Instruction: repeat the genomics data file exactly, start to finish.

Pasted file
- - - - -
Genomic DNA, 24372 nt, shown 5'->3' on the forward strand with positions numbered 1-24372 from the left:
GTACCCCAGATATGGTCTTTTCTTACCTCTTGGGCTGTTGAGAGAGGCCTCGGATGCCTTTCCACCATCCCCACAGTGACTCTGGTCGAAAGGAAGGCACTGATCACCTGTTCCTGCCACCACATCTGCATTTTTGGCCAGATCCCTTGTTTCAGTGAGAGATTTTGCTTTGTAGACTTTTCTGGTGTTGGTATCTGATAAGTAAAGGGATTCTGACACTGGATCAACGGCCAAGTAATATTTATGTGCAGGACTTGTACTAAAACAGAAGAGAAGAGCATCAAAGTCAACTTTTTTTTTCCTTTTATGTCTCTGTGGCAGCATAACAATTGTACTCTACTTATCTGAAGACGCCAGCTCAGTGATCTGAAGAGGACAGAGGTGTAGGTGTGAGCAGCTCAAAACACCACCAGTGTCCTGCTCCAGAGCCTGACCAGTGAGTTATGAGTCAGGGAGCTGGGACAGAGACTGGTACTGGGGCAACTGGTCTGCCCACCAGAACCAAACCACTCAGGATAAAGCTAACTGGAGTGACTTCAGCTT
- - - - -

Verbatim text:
Genomic DNA, 24372 nt, shown 5'->3' on the forward strand with positions numbered 1-24372 from the left:
GTACCCCAGATATGGTCTTTTCTTACCTCTTGGGCTGTTGAGAGAGGCCTCGGATGCCTTTCCACCATCCCCACAGTGACTCTGGTCGAAAGGAAGGCACTGATCACCTGTTCCTGCCACCACATCTGCATTTTTGGCCAGATCCCTTGTTTCAGTGAGAGATTTTGCTTTGTAGACTTTTCTGGTGTTGGTATCTGATAAGTAAAGGGATTCTGACACTGGATCAACGGCCAAGTAATATTTATGTGCAGGACTTGTACTAAAACAGAAGAGAAGAGCATCAAAGTCAACTTTTTTTTTCCTTTTATGTCTCTGTGGCAGCATAACAATTGTACTCTACTTATCTGAAGACGCCAGCTCAGTGATCTGAAGAGGACAGAGGTGTAGGTGTGAGCAGCTCAAAACACCACCAGTGTCCTGCTCCAGAGCCTGACCAGTGAGTTATGAGTCAGGGAGCTGGGACAGAGACTGGTACTGGGGCAACTGGTCTGCCCACCAGAACCAAACCACTCAGGATAAAGCTAACTGGAGTGACTTCAGCTT